The Cannabis Conversation engaged thousands of Coloradans to learn more about cannabis-impaired driving  

While the Colorado Department of Transportation (CDOT) has worked to eliminate marijuana-impaired driving since recreational legalization in 2014, Colorado has continued to see cannabis-involved traffic crashes and fatalities. In 2018, 13.5 percent of drivers involved in fatal crashes tested positive for cannabis. 

To view the full report, visit https://www.codot.gov/safety/alcohol-and-impaired-driving/druggeddriving/assets/2020/cannabis-conversation-report_april-2020.pdf 

To confront this ongoing challenge, CDOT launched The Cannabis Conversation, a two-year, statewide initiative to engage Coloradans in a meaningful discussion about marijuana-impaired driving and learn more about the public’s attitudes, beliefs and behaviors on the topic. The purpose of this first-of-its-kind campaign, which wrapped up in late 2019, was to ultimately help CDOT develop fresh strategies, messages and solutions that would better resonate with cannabis consumers and influence decision making when it comes to marijuana-impaired driving.  

CDOT connected with more than 18,000 Coloradans through in-depth surveys, public meetings and focus groups to learn how to best cater messaging, outreach and education based on consumers’ perspectives. CDOT gained valuable insights through self-reported behavior from consumers, including the following key takeaways: 

 

  • Key Takeaway #1: People who consumed cannabis more often considered driving under the influence of marijuana to be less dangerous. 
  • Although many users have normalized driving high, most still consider the travel conditions, their alertness, and how recently they consumed cannabis before driving. 
  • Key Takeaway #2: Many cannabis users are highly skeptical of the laws, policies and enforcement regarding driving impaired — and want credible, nuanced information.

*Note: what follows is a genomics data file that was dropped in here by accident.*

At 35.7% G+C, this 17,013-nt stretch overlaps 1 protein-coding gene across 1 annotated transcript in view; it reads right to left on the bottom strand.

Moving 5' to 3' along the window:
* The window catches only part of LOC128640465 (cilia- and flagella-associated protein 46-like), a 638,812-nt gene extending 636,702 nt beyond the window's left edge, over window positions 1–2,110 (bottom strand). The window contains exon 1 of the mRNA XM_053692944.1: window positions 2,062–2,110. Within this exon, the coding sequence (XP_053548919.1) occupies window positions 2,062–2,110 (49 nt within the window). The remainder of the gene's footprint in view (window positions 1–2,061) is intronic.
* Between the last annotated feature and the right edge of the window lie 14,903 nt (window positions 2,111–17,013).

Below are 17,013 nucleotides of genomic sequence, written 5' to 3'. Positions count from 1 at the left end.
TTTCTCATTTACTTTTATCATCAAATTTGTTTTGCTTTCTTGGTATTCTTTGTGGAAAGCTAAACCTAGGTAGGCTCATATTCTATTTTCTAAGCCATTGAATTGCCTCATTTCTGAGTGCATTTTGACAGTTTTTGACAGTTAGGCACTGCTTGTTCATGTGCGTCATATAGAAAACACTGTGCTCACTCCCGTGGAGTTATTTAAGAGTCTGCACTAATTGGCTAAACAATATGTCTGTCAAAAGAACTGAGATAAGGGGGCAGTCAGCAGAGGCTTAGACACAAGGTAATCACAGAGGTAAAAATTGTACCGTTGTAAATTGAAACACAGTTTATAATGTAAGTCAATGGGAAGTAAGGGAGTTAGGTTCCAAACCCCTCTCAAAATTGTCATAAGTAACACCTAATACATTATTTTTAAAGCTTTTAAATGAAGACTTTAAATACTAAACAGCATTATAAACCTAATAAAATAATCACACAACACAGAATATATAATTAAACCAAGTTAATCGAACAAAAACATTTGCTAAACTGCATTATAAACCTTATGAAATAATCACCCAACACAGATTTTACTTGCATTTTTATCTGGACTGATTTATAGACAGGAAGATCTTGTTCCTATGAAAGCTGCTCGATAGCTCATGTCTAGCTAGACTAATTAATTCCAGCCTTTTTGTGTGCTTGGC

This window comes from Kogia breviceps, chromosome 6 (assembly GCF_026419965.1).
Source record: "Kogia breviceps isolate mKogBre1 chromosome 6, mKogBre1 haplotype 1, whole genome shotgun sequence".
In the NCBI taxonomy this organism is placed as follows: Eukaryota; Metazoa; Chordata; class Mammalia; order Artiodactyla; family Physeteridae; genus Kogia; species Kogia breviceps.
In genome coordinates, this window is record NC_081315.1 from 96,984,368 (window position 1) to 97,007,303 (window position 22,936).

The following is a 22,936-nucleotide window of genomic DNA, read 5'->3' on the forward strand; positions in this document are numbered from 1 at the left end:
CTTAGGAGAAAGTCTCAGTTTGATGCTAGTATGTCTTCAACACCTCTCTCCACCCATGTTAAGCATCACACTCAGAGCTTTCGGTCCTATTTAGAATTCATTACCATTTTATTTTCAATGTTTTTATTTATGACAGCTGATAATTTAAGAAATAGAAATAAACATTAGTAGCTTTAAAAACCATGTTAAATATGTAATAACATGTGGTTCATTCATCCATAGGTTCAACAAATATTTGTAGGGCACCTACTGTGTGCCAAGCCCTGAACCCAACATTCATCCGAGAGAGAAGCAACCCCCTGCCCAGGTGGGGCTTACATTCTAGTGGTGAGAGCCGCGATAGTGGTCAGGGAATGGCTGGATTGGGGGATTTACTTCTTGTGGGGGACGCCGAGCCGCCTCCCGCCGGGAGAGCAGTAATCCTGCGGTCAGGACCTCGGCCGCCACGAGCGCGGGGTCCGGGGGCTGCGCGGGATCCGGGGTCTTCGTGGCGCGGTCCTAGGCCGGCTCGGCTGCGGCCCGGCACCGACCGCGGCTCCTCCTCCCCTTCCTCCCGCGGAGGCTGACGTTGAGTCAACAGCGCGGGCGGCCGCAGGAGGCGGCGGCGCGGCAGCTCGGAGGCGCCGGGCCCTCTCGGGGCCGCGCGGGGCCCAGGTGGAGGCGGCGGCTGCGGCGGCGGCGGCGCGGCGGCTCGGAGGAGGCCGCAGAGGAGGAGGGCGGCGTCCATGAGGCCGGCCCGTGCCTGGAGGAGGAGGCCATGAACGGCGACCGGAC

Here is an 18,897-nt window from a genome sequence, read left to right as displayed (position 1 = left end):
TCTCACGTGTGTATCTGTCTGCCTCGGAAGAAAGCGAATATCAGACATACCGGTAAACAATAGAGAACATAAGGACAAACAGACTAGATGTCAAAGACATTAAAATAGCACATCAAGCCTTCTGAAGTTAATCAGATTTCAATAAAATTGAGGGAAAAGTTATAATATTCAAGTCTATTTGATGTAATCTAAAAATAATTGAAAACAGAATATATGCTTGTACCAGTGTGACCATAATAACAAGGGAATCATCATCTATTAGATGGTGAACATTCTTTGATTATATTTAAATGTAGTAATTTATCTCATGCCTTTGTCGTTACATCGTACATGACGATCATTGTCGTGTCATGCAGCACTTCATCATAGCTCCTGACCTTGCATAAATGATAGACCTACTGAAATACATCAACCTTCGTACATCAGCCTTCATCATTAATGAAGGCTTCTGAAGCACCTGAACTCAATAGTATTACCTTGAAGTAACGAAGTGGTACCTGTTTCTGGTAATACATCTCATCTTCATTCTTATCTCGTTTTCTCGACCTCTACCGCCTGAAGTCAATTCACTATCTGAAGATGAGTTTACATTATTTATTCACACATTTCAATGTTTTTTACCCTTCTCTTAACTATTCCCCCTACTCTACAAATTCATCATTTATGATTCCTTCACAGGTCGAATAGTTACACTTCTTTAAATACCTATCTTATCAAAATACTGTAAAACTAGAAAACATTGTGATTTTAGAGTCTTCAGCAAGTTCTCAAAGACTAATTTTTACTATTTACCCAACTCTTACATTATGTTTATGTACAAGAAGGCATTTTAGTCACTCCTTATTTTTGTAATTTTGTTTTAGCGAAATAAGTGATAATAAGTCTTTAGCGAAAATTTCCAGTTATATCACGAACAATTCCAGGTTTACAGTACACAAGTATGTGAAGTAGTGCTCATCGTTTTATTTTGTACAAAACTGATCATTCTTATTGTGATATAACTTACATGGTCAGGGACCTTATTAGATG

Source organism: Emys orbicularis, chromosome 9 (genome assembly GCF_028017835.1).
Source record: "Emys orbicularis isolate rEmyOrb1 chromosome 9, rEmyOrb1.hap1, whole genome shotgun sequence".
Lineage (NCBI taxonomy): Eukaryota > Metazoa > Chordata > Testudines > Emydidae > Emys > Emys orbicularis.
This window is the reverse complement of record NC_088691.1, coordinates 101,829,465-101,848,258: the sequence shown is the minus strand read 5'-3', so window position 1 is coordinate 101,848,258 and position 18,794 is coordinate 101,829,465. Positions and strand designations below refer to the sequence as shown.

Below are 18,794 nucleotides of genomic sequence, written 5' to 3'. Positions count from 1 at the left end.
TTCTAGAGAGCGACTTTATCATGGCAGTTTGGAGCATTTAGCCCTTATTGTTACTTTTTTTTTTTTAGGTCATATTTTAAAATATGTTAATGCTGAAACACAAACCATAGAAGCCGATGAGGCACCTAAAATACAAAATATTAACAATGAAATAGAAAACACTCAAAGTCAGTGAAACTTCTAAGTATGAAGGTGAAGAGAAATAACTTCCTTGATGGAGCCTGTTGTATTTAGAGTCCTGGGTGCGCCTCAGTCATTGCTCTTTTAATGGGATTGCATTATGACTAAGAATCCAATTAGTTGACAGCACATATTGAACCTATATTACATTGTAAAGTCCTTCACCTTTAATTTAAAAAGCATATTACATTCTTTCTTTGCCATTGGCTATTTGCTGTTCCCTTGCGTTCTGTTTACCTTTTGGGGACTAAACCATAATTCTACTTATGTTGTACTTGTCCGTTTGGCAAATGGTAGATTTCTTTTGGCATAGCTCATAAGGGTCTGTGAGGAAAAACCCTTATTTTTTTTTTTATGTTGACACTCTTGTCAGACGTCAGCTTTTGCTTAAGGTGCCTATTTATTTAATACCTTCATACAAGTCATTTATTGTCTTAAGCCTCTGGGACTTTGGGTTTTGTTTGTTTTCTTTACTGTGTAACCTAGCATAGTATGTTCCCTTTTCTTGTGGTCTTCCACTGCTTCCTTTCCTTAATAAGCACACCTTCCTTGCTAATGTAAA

• Respondents expressed a desire for more research on detection methods and guidelines for self-assessment of impairment, dosage-based legal limits, and how long to wait before driving. 
  • Most cannabis users were sensitive to any messages or ads they perceived as overstating the dangers of driving high, stereotyping cannabis users, or that were unrealistic. 
  • Key Takeaway #3: The key to reaching some skeptics is to lead with feelings and follow with facts. 
  • Users liked safety campaign materials, like PSA ads, that have an honest tone, a straightforward approach, and feel more like they are being talked to by a friend, not a parent. 

 

“We talked online and in-person to thousands of marijuana users across Colorado,” said Sam Cole, CDOT traffic safety communications manager. “We learned how different groups of people respond to different types of messages — and will use that knowledge to try to influence people to make smart choices. After all, there is no ‘typical’ marijuana consumer.” 

An important takeaway was challenging cannabis consumers to rethink the choice to drive under the influence and how it unnecessarily puts others at risk. Those skeptical about the risks associated with cannabis-impaired driving responded to campaigns that invoked feelings counter to their deeply held beliefs that driving after consuming is solely a personal decision.  

CDOT is now applying these insights to their campaigns. The agency is currently developing a series of PSAs based on a concept vetted and chosen by the public. CDOT continues to work closely with dispensary companies, a trusted voice for consumers, with in-store educational collateral and budtender training. The state is also making strides in more cooperative and comprehensive data collection. 

More states each year legalize recreational and medical cannabis, and CDOT hopes its takeaways from The Cannabis Conversation will help others in transportation, law enforcement, prevention and academia learn how to effectively approach impaired driving education and awareness. 

 

 

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